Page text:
There are a lot of action beats, and some of them are great. The first time we see Harrison (Benedict Cumberbatch) fight is nothing short of awesome, and there are a few huge set pieces that are stunning to look at. Scenes where ships get shot, and people are suddenly sucked from their workstation into space are brutal, as are a few close-quarters combat sequences (although none of them are graphic, the sounds they make sure do set the imagination firing). There's also great stuff done with the simple premise of Scotty (Simon Pegg) running through a large room. You don't need to go over the top to create great entertainment. Perhaps as a whole the film is on the action-heavy side, with a few scenes running longer than necessary.But it doesn't feel badly imbalanced; the action doesn't get in the way of the dramatic development of the plot or characters.

Overall, I'd definitely recommend Star Trek Into Darkness, as probably the best follow-up to a blockbuster film so far this year.

(SPOILERS AHEAD)

For those of you that have seen it and might have missed it, I'll explain just how much old lore is crammed into this film. And it's a great surprise, really, so don't read on if you haven't seen the film yet.

It turns out that Cumberbatch's character is actually Khan. If you know even the pittance that I do about Star Trek you'll know that Khan is the main villain of it's most acclaimed film, Star Trek 2: The Wrath of Khan.


I'm not sure how well Khan's backstory in this lines up with the original series. I do know that in Wrath of Khan, Khan is originally stranded on a desert planet with his followers, alive and standing by him. The changes they made suit well, I think. Khans character seemed whole and coherent, driven by the desire to save his crew. Kirk and Spock's reversed roles serve each of their character arcs in this film, with Kirk learning humility, and Spock learning how to care like a human being. It's all very well done, and I hope the series continues to allow these characters to walk their own path.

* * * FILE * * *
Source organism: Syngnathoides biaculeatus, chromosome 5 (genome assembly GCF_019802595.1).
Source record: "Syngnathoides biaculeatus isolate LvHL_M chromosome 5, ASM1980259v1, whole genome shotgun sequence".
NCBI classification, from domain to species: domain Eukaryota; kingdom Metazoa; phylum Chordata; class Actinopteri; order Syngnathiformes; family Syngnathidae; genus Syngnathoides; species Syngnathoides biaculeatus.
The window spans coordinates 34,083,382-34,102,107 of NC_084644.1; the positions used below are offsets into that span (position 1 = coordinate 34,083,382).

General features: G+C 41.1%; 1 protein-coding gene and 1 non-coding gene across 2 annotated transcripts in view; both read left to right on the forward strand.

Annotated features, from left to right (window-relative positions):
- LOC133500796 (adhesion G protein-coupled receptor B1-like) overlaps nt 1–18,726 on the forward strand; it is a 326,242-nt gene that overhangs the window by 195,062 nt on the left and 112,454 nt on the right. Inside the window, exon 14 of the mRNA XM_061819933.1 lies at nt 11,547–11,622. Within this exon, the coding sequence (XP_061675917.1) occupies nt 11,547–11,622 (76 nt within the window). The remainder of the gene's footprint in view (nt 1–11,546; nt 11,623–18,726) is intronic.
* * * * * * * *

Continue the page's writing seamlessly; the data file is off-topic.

And apart from borrowing that character, there are also large plot threads borrowed from that movie too. The whole business of Khan coming up from a deserted planet, to engage in a duel with the Enterprise crew, ship to ship. Yes there are a whole lot of twists and turns in this film, but beats such as the warp drive needing to be manually fixed; a major character sacrificing his own life by going into the radiation zone, and the death behind the glass door are all lifted from the older film.

The roles are reversed though! In the new film, Kirk sacrifices himself, rather than Spock; they are on opposite sides of the door. After Kirk dies in Into Darkness, Spock cries out "KHAN!", in much the same way Kirk did in Wrath of Khan (in a different scene). There are so many little details like this that go to show how intricately constructed Into Darkness is.

If I had to criticize it, I would point to its reliance on old Star Trek lore as a potential weakness. They pulled it off beautifully in this film, but if they lean on it too heavily in the future, the third film may suffer. They've well and truly established the universe as one where the same events may occur, but also as one that can break free and do its own thing. I hope they stay creative, because I love this re imagining.